Erected by
A. Philip Randolph image. Click for full size.
By Ernest Hamlin Baker, circa 1945
3. A. Philip Randolph
This c. 1945 portrait of A. Philip Randolph by Ernest Hamlin Baker hangs in the National Portrait Gallery in Washington, DC.

“Civil rights activist A. Philip Randolph waged a lifelong battle for the economic empowerment of African Americans. In 1925, he accepted the challenge of organizing the Brotherhood of Sleeping Car Porters -- the first black labor union chartered by the American Federation of Labor. Continuing his advocacy for African American workers, Randolph called for a march on Washington in 1941 to protest the exclusion of blacks from defense industry jobs. He canceled that march only after President Franklin D. Roosevelt (1882-1945) signed an order mandating an end to discriminatory practices by government contractors.

Following World War II, Randolph led the effort to desegregate the nationís armed forces and waged a civil disobedience campaign against the draft until President Harry Truman (1884-1972) ordered an end to segregation in the military in 1948. Randolph crowned his career in 1963 by helping to organize the celebrated March on Washington for Jobs and Freedom.” – National Portrait Gallery
New York City Parks & Recreation.
Location. 40° 48.224′ N, 73° 57.144′ W. Marker is in New York, New York, in New York County. Marker is at the intersection of Adam Clayton Powell Jr. Boulevard and West 116th Street, on the right when traveling south on Adam Clayton Powell Jr. Boulevard. Touch for map. Marker is in this post office area: New York NY 10026, United States of America. Touch for directions.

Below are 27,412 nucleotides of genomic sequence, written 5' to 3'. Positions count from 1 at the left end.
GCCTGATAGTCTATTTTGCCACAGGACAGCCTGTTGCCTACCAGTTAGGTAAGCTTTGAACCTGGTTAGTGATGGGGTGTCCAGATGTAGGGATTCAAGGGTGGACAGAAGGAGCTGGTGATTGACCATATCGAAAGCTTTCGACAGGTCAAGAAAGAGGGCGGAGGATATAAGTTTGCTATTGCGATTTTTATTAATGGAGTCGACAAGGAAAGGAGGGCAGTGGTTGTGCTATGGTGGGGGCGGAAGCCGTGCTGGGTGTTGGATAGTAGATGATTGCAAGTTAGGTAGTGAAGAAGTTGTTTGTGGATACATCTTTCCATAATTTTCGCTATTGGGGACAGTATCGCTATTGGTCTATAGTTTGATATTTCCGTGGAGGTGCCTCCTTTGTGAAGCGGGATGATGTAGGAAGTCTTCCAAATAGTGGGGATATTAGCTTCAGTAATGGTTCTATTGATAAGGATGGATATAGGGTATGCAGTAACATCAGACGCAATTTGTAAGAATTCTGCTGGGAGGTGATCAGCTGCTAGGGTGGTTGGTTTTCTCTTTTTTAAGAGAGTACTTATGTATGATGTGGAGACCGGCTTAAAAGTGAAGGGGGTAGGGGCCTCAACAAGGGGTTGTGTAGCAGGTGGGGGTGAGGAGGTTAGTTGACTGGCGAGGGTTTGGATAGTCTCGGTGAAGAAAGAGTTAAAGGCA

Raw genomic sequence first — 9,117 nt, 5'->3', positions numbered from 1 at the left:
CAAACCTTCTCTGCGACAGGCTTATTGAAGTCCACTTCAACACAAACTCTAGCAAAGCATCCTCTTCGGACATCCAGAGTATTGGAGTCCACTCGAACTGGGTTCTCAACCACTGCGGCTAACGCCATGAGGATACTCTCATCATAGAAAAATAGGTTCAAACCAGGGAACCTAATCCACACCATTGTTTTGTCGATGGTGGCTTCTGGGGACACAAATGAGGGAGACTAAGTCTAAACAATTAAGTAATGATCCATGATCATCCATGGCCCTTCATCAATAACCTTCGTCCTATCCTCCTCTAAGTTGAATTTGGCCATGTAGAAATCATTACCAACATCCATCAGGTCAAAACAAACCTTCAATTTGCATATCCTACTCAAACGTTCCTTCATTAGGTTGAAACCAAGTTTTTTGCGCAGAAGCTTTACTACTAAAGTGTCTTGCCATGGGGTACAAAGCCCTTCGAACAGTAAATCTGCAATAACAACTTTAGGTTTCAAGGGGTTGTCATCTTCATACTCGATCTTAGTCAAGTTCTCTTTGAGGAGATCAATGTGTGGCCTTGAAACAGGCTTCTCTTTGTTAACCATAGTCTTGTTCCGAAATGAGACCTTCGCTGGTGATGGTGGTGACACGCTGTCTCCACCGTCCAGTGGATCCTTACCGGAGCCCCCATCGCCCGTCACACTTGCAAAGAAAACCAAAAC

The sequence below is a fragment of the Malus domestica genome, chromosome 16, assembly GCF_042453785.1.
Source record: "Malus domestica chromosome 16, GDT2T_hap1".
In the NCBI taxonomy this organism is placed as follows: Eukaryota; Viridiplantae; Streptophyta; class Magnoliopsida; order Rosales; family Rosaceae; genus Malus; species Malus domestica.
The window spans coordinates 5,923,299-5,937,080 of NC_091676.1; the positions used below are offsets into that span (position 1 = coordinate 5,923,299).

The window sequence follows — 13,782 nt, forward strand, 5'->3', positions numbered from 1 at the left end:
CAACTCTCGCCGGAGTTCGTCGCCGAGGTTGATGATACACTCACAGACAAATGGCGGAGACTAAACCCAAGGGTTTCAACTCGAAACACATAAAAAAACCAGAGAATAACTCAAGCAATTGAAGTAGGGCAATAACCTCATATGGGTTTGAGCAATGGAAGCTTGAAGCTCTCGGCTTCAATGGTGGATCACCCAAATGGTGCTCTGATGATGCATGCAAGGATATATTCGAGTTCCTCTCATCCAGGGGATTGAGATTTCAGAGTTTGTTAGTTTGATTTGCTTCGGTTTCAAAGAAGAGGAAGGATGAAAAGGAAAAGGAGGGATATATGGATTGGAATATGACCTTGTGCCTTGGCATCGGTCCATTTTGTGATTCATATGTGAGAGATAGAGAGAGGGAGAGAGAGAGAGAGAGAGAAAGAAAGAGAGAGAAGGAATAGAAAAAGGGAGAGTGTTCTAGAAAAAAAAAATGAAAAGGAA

Other nearby markers. At least 8 other markers are within walking distance of this marker. Houdini (approx. ľ mile away); Swing Low: Harriet Tubman Memorial (approx. 0.3 miles away); Frederick Douglass (approx. 0.4 miles away); Carl Schurz Monument (approx. 0.4 miles away); Adam Clayton Powell, Jr. (approx. 0.4 miles away); Oscar J. Hijuelos (approx. half a mile away); New York City Defenses During the War of 1812 (approx. half a mile away); A View From the Road (approx. half a mile away). Touch for a list and map of all markers in New York.
Also see . . .  A. Philip Randolph Square ( A. Philip Randolph was a trailblazing leader, organizer and social activist who championed equitable labor rights for African-American communities during the 20th century. (Submitted on July 10, 2017.) 
Categories. African AmericansCivil RightsLabor Unions

More. Search the internet for A. Philip Randolph Square.
Credits. This page was last revised on March 16, 2019. This page originally submitted on July 10, 2017, by Andrew Ruppenstein of Sacramento, California. This page has been viewed 148 times since then and 37 times this year. Photos:   1, 2. submitted on July 10, 2017, by Andrew Ruppenstein of Sacramento, California.   3. submitted on March 3, 2019, by Allen C. Browne of Silver Spring, Maryland.